Furthermore, develop an email or text message campaign that notifies your patient on important updates, including when you plan on reopening your office for non-essential patient care. This will keep them in the loop and help drive traffic to your practice so you can hit the ground running!
CTA - Get your practice on social media and draw up a content strategy. Bonus points if you're able to put together an email or text message campaign to communicate with your patients.
4) Revisit your practice website
When was the last time you took a good look at your practice website? For most of us, it's probably been a while. My recommendation, evaluate your website, page by page. Do any pages or blog posts need updating? Is everything optimized for organic search? Are your headshots, professional bios, products, and services up to date? Are there specific topics you'd like to cover that can drive traffic to your site? Take the time to do these things now.
If you don't manage your own website, reach out to who does and see if they can help. You can always use Google Docs to outline content updates and email them over to your website administrator to publish live. Or, if you're willing to learn, see if they can provide you with access to the platform you use (i.e. WordPress, Wix, Squarespace, etc.) and make these updates yourself.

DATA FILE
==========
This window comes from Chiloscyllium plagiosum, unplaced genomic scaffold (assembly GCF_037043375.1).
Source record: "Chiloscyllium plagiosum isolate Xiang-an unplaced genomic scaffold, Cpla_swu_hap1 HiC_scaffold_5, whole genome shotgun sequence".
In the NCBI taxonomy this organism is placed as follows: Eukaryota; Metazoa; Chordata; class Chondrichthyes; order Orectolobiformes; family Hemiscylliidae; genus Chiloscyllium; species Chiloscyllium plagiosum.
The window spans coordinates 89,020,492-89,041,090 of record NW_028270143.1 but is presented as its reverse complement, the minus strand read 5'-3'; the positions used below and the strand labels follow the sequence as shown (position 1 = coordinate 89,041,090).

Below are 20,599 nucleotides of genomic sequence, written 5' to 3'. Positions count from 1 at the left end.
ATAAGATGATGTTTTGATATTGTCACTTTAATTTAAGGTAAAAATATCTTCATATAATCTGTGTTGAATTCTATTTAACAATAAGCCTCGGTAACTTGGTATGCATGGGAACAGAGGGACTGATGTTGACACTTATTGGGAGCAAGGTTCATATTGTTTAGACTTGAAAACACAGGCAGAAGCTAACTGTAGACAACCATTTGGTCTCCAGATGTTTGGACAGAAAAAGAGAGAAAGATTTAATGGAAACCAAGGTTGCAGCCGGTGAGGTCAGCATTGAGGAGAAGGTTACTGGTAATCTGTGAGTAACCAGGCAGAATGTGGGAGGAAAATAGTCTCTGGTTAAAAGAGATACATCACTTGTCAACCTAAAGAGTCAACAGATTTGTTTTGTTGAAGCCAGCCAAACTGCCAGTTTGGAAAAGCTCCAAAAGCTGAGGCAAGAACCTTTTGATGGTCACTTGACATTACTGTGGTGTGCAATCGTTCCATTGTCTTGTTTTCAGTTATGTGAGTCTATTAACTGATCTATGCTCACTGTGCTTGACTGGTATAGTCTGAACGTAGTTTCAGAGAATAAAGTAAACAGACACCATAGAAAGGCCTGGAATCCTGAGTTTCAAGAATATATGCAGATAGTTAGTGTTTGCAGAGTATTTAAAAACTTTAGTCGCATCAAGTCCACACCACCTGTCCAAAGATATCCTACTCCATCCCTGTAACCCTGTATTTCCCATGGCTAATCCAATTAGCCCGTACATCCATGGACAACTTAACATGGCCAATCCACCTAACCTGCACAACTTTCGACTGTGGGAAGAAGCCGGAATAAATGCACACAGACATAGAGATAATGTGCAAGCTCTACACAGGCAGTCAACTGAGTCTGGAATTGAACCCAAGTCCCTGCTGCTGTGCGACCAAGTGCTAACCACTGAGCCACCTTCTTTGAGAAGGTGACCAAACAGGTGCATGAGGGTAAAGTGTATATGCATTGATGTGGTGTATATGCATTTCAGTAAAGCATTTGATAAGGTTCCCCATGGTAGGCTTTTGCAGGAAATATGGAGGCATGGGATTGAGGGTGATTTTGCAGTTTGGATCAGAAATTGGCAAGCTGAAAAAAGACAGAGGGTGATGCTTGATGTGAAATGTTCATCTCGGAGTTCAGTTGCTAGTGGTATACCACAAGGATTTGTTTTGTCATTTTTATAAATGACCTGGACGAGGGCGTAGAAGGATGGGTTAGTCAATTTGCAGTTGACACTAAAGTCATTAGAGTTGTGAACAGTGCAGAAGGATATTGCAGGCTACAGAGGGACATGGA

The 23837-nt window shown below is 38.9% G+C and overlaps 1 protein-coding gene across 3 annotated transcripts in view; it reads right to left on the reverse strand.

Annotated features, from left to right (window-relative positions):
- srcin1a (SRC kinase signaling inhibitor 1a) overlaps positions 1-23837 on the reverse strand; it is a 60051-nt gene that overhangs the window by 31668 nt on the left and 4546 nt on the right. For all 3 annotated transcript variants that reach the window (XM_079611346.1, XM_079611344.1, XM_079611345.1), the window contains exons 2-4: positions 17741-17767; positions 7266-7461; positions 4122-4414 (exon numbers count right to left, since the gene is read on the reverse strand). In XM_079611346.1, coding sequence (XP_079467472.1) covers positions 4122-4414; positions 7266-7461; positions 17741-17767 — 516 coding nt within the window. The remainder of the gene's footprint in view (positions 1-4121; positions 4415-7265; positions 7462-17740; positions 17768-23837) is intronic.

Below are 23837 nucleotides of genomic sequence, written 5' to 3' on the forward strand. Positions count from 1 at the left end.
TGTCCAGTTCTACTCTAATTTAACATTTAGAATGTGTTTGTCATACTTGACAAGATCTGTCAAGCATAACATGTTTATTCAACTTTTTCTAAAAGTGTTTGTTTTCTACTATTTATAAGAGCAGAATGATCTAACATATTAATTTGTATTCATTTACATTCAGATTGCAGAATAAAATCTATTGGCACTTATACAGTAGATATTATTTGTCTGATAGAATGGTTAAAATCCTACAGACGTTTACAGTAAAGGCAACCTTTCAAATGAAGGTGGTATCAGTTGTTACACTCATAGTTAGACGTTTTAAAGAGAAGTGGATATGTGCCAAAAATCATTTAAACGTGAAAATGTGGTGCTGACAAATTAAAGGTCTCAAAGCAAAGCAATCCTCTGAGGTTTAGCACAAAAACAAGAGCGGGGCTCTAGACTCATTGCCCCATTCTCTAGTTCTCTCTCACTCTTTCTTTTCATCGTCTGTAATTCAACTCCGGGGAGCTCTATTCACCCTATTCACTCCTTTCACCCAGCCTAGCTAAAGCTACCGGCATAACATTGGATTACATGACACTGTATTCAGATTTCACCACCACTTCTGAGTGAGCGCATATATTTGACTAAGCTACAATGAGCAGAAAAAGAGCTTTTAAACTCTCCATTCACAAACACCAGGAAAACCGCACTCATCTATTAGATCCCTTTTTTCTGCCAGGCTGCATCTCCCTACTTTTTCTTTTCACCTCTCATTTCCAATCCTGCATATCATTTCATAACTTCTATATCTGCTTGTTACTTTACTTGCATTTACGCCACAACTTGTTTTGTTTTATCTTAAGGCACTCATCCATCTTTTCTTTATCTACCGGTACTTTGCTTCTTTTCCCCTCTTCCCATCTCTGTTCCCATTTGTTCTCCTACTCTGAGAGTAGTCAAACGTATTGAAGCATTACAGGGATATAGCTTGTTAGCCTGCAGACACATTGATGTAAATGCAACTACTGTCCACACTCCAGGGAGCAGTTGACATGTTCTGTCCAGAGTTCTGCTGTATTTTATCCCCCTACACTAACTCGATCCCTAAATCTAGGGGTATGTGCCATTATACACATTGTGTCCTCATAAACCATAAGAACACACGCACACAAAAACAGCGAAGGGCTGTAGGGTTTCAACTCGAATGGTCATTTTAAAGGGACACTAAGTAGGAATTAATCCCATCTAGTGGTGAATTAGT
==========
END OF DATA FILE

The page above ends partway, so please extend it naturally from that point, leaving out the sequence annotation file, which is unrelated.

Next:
CTA - Spend 30 minutes browsing your practice website and write down areas that need improvement.
5) Use video calls to stay connected
The longer we practice social distancing, the more we'll crave social connection. In fact, as of writing this, I've been homebound for 5 days and have already been on 3 group video calls. The beauty is these calls can easily be done from your home and connect you with one or multiple people.
Outside of FaceTime, the platform I use the most is Zoom. It provides simplified video conferencing and messaging across any device and is free to use for video chats up to 40 minutes. I prefer FaceTime for one on one video chat and Zoom for groups of 3 or more.
Remember, we're all in this together! As a result, it's in our best interested to stay (virtually) connected while doing so.
CTA - Schedule a video call to further connect with friends, family, or colleagues.
6) Chip away at your accounts receivable
If your accounts receivable is at zero, you can skip this one. For the rest of us, there is always work to be done to capture unpaid claims or invoices. Plus, insurance companies are still open.